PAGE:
Minister Who Spoke Out Against Judge Wins Appeal

Minister Who Spoke Out Against Judge Wins Appeal

Published July 15, 2009

DETROIT (AP) -- A Michigan appeals court overturned a ruling on Wednesday that had sent a minister to prison for six months after warning a judge that he could be tortured by God.

The Rev. Edward Pinkney was convicted in 2007 of paying people $5 to vote in a recall election in the southwestern Michigan city of Benton Harbor and was sentenced to probation.

Months later, Pinkney wrote a commentary in a Chicago-based populist newspaper that said Judge Alfred Butzbaugh could be punished by God with curses, fever and "extreme burning" unless he repented, a reference to an Old Testament passage. The Black minister also described Butzbaugh, a White judge who presided over his case, as dumb, racist and corrupt.

In June 2008, another Berrien County judge sent Pinkney to prison for three to 10 years for violating probation with his words. Pinkney appealed saying his free-speech rights were trampled.

In a 3-0 ruling, the Michigan Court of Appeals agreed.

Judges can restrict First Amendment rights as a condition of probation, but the order must be "narrowly drawn to protect the public from a situation that might lead to a repetition of the same crime," the court said.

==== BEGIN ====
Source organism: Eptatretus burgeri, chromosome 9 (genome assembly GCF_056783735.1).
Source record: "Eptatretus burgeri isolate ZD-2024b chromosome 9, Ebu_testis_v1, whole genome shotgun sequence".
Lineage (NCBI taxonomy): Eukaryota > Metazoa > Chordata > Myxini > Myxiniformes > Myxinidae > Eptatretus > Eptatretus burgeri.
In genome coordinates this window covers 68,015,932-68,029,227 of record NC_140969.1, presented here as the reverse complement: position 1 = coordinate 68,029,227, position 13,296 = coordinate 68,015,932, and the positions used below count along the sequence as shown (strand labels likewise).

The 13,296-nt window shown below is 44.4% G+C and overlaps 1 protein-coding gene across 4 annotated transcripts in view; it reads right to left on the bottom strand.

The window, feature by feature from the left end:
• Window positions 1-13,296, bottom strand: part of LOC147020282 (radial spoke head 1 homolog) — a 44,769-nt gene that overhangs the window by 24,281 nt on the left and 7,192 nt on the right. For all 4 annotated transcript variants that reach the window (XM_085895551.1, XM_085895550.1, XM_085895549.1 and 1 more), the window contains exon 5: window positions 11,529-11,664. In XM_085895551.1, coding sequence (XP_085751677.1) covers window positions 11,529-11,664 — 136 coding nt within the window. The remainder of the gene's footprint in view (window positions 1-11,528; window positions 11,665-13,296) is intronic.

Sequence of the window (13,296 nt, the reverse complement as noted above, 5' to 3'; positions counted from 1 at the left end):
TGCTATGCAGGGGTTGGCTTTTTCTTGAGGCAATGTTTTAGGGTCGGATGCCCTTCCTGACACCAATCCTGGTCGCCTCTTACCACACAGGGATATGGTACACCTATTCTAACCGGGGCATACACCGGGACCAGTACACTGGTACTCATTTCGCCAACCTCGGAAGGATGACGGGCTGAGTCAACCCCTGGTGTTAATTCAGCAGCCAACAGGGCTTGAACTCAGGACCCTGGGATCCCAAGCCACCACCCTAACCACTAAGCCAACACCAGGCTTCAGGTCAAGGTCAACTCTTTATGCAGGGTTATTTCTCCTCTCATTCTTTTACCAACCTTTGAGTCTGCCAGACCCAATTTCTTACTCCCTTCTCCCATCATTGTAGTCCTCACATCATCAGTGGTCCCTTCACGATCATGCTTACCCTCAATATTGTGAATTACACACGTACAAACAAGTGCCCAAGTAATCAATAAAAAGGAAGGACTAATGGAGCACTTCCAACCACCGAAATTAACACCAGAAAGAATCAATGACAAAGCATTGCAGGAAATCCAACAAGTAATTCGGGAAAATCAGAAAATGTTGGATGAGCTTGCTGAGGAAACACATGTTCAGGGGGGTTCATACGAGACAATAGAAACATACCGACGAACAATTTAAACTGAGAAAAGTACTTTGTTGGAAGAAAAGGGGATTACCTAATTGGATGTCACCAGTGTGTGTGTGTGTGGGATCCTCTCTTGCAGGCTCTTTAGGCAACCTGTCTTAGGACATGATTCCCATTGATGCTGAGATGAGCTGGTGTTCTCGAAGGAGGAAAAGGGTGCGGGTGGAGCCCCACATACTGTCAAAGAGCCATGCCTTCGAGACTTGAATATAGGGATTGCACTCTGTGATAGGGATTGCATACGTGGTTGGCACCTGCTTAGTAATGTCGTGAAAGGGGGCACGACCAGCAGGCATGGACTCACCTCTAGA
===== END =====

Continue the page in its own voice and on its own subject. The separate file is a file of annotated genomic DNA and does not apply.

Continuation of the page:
In Pinkney's case, the court said, a probation rule barring defamatory or demeaning statements against anyone went too far.

"This is a thrilling victory, one for the people," Pinkney said from his home in Benton Harbor. "I'm so happy I don't even know what to tell you."

The American Civil Liberties Union, which represented Pinkney on appeal, also welcomed the decision.

"To our knowledge, this case marks the first time in modern history that a preacher has been thrown in prison for predicting what God might do," said Michael Steinberg, legal director at the ACLU of Michigan.

A coalition of religious groups also had urged the appeals court to throw out the probation violation.

"Our brief was on how ridiculous this was," attorney Douglas Laycock said. "What (Pinkney) was doing was in a tradition of speech fairly common among evangelical Christians."

A message seeking comment was left with the county prosecutor's office, which opposed Pinkney's appeal.

Pinkney has been on house arrest with an electronic tether since December when the appeals court released him while considering his case.

While in prison in 2008, he received 3,500 votes as the Green Party candidate for Congress in Michigan's 6th District.

Written by Associated Press


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